Together we can offer our children the best start in life
The education minister deserves credit for tackling academic underachievement and falling pupil numbers, says Jim Clarke
The title of the statement on the 'next steps' for education delivered yesterday by the minister, John O'Dowd, sets the tone. Putting Pupils First: Shaping Our Future puts the priority firmly with our children and young people.
Mr O'Dowd states: "We must prioritise the needs of children over institutions; that it is the needs of all our young people that are to the fore." The Council for Catholic Maintained Schools welcomes the direction and the pace which the statement indicates in positioning our education system to deliver the skills necessary for an emerging, productive 21st century economy and an inclusive society.
This is about meeting the needs of young people for tomorrow. It emphasises 'our' future.
Our young people are the future for all of us. Education cannot any longer be an end in itself, so it is important that the anticipated Programme for Government (PfG) places education firmly at the centre of growing our economy.
At the other end of the spectrum, it is essential that the Department of Education focuses on preventing failure by putting in place the strategies to address it at the point of identification. Again, the minister has clearly signalled this by his reference to finalising the Special Educational Needs and Early Years strategies to create a radical and coherent set of policies "to address the root causes when pupils are not achieving to their full potential".
Let's be clear: there are hard messages here, but what we all need to acknowledge is the fact that the realities are being addressed. Too many surplus places means fewer schools. The Council for Catholic Maintained Schools welcomes the intention by the minister to tackle educational underachievement and falling pupil numbers against significant reductions in the money going directly to schools.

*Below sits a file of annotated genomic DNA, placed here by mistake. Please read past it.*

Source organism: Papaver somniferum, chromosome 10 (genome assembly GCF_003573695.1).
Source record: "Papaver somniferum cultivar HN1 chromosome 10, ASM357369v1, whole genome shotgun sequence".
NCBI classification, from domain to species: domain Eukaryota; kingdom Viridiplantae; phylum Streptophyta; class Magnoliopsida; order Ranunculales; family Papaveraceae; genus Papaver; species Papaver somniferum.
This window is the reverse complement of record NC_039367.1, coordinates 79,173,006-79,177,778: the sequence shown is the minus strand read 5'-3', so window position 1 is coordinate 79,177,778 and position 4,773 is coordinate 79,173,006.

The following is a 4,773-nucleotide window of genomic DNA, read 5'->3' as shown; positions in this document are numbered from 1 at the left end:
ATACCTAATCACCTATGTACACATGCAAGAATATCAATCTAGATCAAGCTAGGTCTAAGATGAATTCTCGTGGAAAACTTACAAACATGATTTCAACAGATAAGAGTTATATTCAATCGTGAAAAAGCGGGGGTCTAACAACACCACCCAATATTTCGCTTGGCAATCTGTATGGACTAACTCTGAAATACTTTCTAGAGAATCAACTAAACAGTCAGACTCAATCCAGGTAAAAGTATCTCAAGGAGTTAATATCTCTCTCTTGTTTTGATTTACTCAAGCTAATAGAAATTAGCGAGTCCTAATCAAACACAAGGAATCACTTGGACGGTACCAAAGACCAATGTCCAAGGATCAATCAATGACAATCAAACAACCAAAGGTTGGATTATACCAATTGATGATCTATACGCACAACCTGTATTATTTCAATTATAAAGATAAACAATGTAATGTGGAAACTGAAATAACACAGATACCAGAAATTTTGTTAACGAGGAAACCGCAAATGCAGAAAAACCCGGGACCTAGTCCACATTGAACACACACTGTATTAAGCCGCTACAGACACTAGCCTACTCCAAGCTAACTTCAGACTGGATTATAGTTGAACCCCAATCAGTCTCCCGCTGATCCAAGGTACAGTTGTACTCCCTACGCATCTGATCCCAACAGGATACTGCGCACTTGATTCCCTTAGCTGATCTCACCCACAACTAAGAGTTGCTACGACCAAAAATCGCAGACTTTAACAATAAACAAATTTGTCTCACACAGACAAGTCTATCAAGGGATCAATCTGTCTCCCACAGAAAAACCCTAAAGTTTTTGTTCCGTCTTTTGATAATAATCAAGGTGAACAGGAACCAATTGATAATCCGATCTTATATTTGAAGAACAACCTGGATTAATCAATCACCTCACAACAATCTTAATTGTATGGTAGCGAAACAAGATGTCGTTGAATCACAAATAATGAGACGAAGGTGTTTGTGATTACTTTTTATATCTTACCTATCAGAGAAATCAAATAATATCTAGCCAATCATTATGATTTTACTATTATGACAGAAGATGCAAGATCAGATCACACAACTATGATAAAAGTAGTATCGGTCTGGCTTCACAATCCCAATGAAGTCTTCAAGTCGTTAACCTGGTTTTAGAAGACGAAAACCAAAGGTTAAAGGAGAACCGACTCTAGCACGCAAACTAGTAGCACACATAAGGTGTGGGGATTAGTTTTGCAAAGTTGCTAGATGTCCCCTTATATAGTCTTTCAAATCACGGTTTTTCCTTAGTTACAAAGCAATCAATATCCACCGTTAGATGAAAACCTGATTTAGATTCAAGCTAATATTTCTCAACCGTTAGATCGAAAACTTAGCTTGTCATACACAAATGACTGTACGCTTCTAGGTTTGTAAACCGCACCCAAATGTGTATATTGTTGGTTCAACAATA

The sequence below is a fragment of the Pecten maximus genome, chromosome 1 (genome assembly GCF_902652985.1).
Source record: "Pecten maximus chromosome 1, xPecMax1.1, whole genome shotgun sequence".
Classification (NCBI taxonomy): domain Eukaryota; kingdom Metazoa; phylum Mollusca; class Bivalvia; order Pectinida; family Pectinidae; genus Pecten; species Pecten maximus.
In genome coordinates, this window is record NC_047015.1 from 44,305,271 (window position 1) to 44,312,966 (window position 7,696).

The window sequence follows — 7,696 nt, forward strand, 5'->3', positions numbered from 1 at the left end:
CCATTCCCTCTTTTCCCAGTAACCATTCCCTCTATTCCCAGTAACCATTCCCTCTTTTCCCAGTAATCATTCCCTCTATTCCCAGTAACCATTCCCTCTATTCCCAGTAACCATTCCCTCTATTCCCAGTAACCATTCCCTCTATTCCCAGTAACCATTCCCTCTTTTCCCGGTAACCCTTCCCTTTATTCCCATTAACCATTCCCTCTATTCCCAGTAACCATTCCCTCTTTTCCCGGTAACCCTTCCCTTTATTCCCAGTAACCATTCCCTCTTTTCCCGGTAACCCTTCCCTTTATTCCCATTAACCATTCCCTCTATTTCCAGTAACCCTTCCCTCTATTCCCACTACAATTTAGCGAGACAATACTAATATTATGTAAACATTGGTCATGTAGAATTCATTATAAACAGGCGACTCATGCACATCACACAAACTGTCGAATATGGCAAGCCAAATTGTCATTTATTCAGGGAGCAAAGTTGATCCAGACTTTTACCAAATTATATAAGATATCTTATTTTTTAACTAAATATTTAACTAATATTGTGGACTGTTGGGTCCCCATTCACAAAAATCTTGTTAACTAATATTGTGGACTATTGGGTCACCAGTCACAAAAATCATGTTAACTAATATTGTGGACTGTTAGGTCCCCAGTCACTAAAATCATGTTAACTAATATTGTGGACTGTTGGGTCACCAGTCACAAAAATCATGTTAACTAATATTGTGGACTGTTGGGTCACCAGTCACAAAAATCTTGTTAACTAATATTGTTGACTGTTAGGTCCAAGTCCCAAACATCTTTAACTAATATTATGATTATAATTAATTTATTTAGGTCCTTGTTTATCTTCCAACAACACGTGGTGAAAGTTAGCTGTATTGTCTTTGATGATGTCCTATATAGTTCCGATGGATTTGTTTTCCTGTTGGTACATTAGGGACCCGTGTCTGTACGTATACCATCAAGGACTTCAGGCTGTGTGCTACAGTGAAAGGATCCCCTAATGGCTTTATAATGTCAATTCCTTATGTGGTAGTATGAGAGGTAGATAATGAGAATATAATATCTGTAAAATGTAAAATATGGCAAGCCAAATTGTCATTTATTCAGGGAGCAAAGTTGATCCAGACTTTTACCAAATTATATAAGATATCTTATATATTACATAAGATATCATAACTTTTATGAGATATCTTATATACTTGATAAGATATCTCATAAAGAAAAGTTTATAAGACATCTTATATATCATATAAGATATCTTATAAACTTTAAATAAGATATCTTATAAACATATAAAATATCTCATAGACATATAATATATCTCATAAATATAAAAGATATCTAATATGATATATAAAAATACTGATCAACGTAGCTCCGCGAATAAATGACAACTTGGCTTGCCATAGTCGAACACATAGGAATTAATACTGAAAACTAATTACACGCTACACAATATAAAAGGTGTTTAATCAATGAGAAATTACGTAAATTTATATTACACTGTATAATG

This work needs to be carried out in the context of policies such as sustainable schools and full implementation of the Entitlement Framework, as well as taking into consideration area-based planning.
This will include 'sharing' to facilitate access by pupils from all schools and the wider community to facilities and expertise in any school.
Important work is almost complete in the Catholic-managed sector by the Northern Ireland Commission for Catholic Education (NICCE) post-primary review team to address many of the issues that have been highlighted by the minister. This work is consistent with many of these proposals.
In spite of challenging times ahead, the Council for Catholic Maintained Schools believes it is vital the available budget focuses on raising standards and ensuring that the curriculum is relevant, motivating and accessible to all - including our most-able students.
While the council wholeheartedly agrees with the minister that no pupil should lose out due to poor educational provision, it believes that, in those schools which are demographically and financially viable, factors such as poor leadership and lack of collaboration need to be addressed through action by governors and employing authorities.
It is vital that all of us, but especially governors and principals, respond to the minister's challenge by showing the leadership already evident in many schools to create whatever opportunities there are to give every child access to a high-quality education which prepares them to be productive and active contributors to a 21st century Northern Ireland.
We have some excellent teachers in our schools and some excellent schools. Let us encourage them to spread their professional expertise within their own school and then to other schools in their area.
The Council for Catholic Maintained Schools fully supports the concept of inter-dependent schools by developing inter-dependent working to raise standards throughout our system. By putting pupils first and celebrating them as our greatest resource, we are creating the most positive driver for change.